The tropical disturbance pushing its way through the western Atlantic won’t be a disturbance for Palm Beach County and the Treasure Coast anytime soon.
The disturbance — a tropical depression that forecasters expected to become Tropical Storm Ernesto by early Thursday — was packing sustained winds of 35 mph Wednesday night and is expected “to intensify with time,” even possibly to hurricane status early next week, a National Weather Service forecaster said.
But a high-pressure area parked over the western Atlantic is expected to keep the storm in the Caribbean Sea instead of drifting north toward South Florida, said Dave Roberts, a Navy hurricane specialist at the National Hurricane Center.
The National Hurricane Center’s cone of probability places the storm in the Caribbean Sea, beneath Puerto Rico, by Saturday. Forecasters expect to be calling the storm a hurricane by Monday, when it’s projected to reach the waters south of Jamaica, about 600 miles southeast of Miami.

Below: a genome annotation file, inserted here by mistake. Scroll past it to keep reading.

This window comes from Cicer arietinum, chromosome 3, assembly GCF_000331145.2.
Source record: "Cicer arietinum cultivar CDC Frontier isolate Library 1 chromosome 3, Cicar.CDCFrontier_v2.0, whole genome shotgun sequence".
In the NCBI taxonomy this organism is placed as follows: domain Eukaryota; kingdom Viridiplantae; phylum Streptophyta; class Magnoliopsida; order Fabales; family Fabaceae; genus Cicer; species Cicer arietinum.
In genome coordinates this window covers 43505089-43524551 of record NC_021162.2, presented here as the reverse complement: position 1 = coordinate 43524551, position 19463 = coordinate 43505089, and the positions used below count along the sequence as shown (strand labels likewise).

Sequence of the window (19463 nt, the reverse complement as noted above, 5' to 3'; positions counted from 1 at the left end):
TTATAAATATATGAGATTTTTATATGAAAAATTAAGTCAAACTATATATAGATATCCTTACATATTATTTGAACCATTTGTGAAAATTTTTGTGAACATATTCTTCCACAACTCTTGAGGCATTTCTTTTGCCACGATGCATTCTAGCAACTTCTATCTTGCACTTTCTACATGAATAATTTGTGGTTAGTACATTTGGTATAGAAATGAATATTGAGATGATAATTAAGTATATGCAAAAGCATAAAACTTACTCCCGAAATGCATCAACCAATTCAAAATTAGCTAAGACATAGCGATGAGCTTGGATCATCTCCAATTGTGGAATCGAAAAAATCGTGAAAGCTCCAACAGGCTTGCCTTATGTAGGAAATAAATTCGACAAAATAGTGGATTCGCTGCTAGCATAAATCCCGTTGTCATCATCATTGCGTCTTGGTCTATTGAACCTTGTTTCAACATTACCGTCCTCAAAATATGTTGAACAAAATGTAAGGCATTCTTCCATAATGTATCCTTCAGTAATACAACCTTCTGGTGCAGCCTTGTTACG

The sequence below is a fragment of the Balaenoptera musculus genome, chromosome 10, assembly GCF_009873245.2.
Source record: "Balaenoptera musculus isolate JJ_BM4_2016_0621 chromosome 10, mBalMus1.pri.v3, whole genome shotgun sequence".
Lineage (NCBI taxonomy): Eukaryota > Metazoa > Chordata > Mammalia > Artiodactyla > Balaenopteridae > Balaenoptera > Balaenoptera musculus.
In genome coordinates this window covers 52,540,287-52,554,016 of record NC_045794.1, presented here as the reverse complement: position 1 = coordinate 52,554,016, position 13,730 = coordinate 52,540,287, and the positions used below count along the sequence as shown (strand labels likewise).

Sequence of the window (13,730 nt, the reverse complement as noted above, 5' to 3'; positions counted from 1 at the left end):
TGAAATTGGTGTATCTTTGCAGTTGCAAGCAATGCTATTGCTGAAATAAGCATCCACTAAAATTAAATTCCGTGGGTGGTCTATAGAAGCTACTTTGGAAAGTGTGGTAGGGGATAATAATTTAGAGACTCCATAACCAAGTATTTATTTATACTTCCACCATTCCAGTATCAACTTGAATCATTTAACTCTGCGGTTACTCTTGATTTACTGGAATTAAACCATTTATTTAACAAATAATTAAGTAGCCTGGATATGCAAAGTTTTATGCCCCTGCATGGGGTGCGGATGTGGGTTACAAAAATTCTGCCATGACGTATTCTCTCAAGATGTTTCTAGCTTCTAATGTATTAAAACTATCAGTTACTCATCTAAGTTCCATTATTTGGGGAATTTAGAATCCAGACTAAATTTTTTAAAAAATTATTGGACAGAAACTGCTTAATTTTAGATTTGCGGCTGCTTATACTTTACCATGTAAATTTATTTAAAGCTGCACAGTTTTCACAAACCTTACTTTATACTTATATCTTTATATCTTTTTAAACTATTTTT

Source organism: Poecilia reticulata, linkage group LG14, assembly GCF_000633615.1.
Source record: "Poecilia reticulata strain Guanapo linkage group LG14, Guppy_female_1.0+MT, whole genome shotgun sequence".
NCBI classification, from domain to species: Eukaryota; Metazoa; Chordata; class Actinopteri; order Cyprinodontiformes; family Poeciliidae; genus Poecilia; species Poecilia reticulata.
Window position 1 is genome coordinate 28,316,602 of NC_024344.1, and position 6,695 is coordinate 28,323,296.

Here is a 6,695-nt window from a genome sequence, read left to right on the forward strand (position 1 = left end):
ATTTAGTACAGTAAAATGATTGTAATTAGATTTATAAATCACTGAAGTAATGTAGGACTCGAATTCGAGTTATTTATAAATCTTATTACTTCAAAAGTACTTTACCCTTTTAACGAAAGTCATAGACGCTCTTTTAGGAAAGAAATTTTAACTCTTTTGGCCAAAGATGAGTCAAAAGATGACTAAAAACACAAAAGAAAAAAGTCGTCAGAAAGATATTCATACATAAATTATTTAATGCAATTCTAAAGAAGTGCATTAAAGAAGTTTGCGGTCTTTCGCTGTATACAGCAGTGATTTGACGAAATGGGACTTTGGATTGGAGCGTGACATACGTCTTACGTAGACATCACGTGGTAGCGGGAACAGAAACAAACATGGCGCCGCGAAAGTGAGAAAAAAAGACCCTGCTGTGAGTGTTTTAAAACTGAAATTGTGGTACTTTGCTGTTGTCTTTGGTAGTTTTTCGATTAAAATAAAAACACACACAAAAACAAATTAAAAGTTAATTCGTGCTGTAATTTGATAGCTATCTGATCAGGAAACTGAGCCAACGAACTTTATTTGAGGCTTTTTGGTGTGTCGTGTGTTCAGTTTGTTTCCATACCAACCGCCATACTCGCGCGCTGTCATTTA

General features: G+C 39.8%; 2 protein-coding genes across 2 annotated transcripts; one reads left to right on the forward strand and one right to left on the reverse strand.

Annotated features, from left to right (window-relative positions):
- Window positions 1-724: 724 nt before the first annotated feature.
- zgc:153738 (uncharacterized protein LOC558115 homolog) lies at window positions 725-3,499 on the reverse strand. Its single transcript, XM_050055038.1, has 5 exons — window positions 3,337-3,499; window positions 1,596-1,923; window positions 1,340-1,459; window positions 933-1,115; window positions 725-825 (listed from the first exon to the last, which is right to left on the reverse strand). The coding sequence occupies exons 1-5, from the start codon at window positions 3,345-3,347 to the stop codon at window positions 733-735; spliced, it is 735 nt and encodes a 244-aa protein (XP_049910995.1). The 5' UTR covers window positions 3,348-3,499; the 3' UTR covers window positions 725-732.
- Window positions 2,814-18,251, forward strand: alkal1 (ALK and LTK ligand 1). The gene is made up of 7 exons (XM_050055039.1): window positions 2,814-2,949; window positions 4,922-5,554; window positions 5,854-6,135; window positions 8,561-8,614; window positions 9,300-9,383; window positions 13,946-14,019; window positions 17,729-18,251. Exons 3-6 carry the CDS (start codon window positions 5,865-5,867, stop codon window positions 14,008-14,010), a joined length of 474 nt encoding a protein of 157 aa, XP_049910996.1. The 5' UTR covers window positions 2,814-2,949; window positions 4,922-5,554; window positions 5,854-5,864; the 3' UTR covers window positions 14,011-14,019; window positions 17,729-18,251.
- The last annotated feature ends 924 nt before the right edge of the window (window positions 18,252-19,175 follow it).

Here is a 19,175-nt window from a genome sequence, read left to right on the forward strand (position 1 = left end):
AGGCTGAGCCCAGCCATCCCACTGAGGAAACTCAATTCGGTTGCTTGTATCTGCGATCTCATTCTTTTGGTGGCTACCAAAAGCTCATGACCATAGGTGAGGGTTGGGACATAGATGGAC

It’ll take a little longer for the storm to strengthen because its current location is only “marginally” conducive for development, Roberts said. For it to gain any strength, the storm would have to make its way into the Caribbean Sea.
“We’re looking for gradual development over the next couple of days,” Roberts said.
A tropical storm watch has been issued for the Lesser Antilles. Should the storm fight its way through the high-pressure area and cut a path north toward Florida, it would be a “considerably weaker” system, Roberts said.
This won’t be the first time a stormed named Ernesto looms over the Atlantic. In 2006, a different Tropical Storm Ernesto struck Aug. 30, with winds that sloshed 3 feet of sand into the Port of Palm Beach’s channel, blocking cargo ships and costing port businesses hundreds of thousands of dollars.
That Ernesto crossed Palm Beach County with winds generally no higher than 40 mph. Its waves caused erosion problems as well.
By Cynthia Roldan
Palm Beach Post Staff Writer